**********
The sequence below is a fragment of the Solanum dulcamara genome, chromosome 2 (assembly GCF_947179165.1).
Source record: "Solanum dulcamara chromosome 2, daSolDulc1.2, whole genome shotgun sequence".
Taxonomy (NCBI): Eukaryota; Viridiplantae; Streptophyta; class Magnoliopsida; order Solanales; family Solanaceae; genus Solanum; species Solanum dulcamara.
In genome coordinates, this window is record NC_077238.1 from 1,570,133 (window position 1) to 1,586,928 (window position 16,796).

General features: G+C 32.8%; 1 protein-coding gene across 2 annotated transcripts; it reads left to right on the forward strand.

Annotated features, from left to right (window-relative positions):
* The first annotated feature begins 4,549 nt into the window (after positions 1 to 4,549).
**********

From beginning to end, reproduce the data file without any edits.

The sequence below is a fragment of the Solanum dulcamara genome, chromosome 2 (assembly GCF_947179165.1).
Source record: "Solanum dulcamara chromosome 2, daSolDulc1.2, whole genome shotgun sequence".
Taxonomy (NCBI): Eukaryota; Viridiplantae; Streptophyta; class Magnoliopsida; order Solanales; family Solanaceae; genus Solanum; species Solanum dulcamara.
In genome coordinates, this window is record NC_077238.1 from 1,570,133 (window position 1) to 1,586,928 (window position 16,796).

General features: G+C 32.8%; 1 protein-coding gene across 2 annotated transcripts; it reads left to right on the forward strand.

Annotated features, from left to right (window-relative positions):
* The first annotated feature begins 4,549 nt into the window (after positions 1 to 4,549).